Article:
The Vikings are fighting for their playoff lives. Ravens quarterback Kyle Boller is fighting for his job.
After Boller produced the most efficient quarterback performance in Ravens history, coach Brian Billick offered his third-year starter a little praise and another big challenge.
"Kyle stepped up, it was his time to do it," Billick said. "Now the challenge is to follow up."
The final two games will likely determine whether Boller returns next season as the undisputed starter. Billick said last week that Boller's poor performance wouldn't weigh any more than previous games in the evaluation, and he reiterated that point after Boller's stronger effort.
"It's another game, another set of data to draw from," Billick said. "This one obviously very positive; that's why it's important he follows it up with another one."
Yet history shows that for every step forward Boller has taken in the past, he usually takes one backward.
The past two times he surpassed a passer rating of 100, he has failed to complete half of his throws in the next game, turning the ball over twice on each occasion.
The Vikings have the 22nd-ranked pass defense in the NFL, but have made 23 interceptions, the second most in the league.
"I hope (Monday's game) boosts his confidence," defensive end Terrell Suggs said, "and lets him know that you are here for a reason, you can play, go out there and play and have fun."
One of the reasons why the Ravens believe Boller might respond differently to success this time is because of how he has reacted to recent adversity.
Boller, who entered Monday's game with the second-worst passer rating (63.0) among current NFL starters, was coming off perhaps the worst game of his career.
In a 12-10 loss at Denver, he was intercepted in the end zone because he threw into double coverage and was picked off at the Broncos' 6-yard line because he stared down his receiver.
Eight days later against Green Bay, he threw two touchdowns in the red zone by making better decisions. He exploited a mismatch on a 2-yard pass to tight end Todd Heap, who was being covered man-to-man by a safety. He then tossed a jump ball 13 yards to receiver Randy Hymes, who had a five-inch height advantage on cornerback Ahmad Carroll.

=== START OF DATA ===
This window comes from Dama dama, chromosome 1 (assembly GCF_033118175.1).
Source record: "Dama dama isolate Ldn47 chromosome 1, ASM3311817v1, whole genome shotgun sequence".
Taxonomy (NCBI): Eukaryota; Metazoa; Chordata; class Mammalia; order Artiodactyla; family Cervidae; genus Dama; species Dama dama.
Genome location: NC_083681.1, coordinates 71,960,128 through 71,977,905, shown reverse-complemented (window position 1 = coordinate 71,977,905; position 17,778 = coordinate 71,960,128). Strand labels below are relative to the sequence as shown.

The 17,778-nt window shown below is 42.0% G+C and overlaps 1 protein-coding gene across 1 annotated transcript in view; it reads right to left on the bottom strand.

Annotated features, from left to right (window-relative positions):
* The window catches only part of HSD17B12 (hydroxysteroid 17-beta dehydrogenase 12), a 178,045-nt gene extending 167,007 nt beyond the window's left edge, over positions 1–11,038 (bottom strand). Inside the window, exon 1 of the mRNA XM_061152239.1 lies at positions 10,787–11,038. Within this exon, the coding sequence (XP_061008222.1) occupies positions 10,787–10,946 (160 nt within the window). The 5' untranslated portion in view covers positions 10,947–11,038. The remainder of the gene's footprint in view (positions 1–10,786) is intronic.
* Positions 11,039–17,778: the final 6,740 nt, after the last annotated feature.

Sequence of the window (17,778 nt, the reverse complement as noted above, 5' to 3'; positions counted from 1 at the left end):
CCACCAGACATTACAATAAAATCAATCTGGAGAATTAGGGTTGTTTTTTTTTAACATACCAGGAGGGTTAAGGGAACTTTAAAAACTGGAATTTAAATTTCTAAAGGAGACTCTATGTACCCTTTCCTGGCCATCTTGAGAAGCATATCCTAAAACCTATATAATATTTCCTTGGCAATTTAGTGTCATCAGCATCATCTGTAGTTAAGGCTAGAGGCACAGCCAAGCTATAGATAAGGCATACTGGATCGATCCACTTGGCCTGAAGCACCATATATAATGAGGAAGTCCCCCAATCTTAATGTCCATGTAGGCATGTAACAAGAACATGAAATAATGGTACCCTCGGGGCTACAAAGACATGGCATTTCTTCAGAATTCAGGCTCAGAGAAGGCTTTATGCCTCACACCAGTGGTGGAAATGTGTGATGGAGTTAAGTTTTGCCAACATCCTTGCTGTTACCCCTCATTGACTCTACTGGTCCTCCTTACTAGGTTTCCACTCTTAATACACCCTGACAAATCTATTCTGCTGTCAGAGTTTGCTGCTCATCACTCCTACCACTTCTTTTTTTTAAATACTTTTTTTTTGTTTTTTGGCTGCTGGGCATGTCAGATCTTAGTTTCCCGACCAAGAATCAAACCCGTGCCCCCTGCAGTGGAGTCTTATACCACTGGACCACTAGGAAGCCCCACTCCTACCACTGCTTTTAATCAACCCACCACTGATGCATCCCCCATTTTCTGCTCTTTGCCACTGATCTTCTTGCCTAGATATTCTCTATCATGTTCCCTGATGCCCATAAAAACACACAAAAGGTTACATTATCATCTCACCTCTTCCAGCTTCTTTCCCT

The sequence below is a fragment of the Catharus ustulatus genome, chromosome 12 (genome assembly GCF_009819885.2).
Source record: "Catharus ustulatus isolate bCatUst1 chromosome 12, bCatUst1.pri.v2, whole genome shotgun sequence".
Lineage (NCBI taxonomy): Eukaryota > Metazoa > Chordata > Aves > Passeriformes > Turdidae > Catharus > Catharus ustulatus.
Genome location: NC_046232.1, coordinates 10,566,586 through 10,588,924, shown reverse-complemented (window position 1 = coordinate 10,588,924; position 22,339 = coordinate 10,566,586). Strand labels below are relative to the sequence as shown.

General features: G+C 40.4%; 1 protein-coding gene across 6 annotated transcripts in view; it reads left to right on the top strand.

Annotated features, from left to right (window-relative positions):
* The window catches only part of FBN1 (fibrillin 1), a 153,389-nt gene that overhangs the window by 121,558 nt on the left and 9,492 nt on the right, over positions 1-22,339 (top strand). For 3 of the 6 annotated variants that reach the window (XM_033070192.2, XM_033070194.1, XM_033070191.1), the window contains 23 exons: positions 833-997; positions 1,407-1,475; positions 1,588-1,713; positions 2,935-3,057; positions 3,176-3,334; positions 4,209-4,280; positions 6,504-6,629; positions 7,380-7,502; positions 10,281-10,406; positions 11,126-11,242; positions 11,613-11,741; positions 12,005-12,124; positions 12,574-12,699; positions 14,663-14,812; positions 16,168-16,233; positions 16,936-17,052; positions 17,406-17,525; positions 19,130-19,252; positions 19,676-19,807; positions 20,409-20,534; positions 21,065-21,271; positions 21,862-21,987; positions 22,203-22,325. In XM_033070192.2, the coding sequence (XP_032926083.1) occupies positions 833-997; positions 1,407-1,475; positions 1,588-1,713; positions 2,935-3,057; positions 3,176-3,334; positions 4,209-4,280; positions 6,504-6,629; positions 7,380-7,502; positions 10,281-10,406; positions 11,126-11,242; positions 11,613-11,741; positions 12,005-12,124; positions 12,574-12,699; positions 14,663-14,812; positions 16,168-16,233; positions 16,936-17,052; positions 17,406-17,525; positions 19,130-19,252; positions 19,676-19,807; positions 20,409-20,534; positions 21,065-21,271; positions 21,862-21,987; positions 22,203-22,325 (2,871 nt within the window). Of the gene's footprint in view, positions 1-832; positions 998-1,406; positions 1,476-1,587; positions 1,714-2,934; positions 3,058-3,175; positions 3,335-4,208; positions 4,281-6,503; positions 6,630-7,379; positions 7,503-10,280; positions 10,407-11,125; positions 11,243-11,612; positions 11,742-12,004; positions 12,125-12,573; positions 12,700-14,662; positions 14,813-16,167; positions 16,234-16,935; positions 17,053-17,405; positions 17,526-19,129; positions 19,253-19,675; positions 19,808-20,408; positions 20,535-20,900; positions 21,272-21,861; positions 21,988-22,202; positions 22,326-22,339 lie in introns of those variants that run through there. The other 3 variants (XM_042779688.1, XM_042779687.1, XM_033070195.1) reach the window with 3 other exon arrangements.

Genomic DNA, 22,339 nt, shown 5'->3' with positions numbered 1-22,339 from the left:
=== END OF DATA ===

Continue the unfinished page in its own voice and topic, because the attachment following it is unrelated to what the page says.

"I think he showed a lot of mental discipline to overcome that (Denver) game," Billick said. "He's got a strong sense of conviction to hold onto the good things he did in Denver but be very cognizant of what he didn't do well and to not let that repeat itself."
Billick seemed to have run out of answers with Boller last week. In trying to calm Boller down during games, Billick suggested "alternative" methods to help him, which could include a sports psychologist.
Before Monday night's game, Boller received his best counseling from Heap, one of his closest friends on the team. They talked about how there was no pressure in a battle of last-place teams, and Heap said they agreed to "go have fun and see what we could do."
There was a noticeable difference in Boller's demeanor in the huddle.
"When he's making throws the way he was and all of us guys were making plays for him, of course he's going to have a totally different attitude and a totally different mind-set toward every play," said Heap, who tied a career high with nine catches Monday. "I think he was confident."
Unlike last week in Denver, where he stood alone on the sidelines to contemplate his mistakes, Boller was in the thick of every joyous moment Monday night. He sprinted downfield to join the touchdown celebrations in the end zone and joked endlessly with teammates.
"There may have been speculation about people saying this or saying that, but my teammates have been behind me through everything," Boller said. "I can't tell you how much that kept me going, guys pushing me and keeping my confidence up."
Tackle Jonathan Ogden will be the team's only representative after being selected for the ninth straight season. Tight end Todd Heap and safety Ed Reed are alternates.
"It's kind of like having a good dessert but also having a crappy meal," said Ogden, referring to the disappointing 5-9 season. "You know you'll feel better but the steak was bad. Hopefully, next year we'll get a little bit of both."
It could be time for the secondary to spend some time after practice with the ball-catching machine.
"We did a good job of knocking down some interceptions," Billick said. "They had some fun with it. Hopefully they can go to the next step."
Billick was so impressed by Lewis' key block on an 11-yard touchdown run by Mark Clayton that he joked about a position change.
"When he came running off, I told him he was a hell of a good-looking fullback to me," Billick said. "It actually scared the hell out of him."
At tight end, the Ravens' top two backups - Daniel Wilcox and Darnell Dinkins - are dealing with injuries. Wilcox is expected to play while Dinkins is considered a game-time decision.
BY THE NUMBERS: 6 - Season-high touchdowns scored last week by the Ravens, who were the second-lowest scoring team in the NFL.
QUOTE TO NOTE: "We are playing, the second-to-last game of the season, with a game that has playoff ramifications, just not quite in the way that we hoped. We'll tap into that. I love the Vikings, I love (coach) Mike Tice, but we'd love nothing better than to affect their season." - Coach Brian Billick on the motivation of the 5-9 Ravens.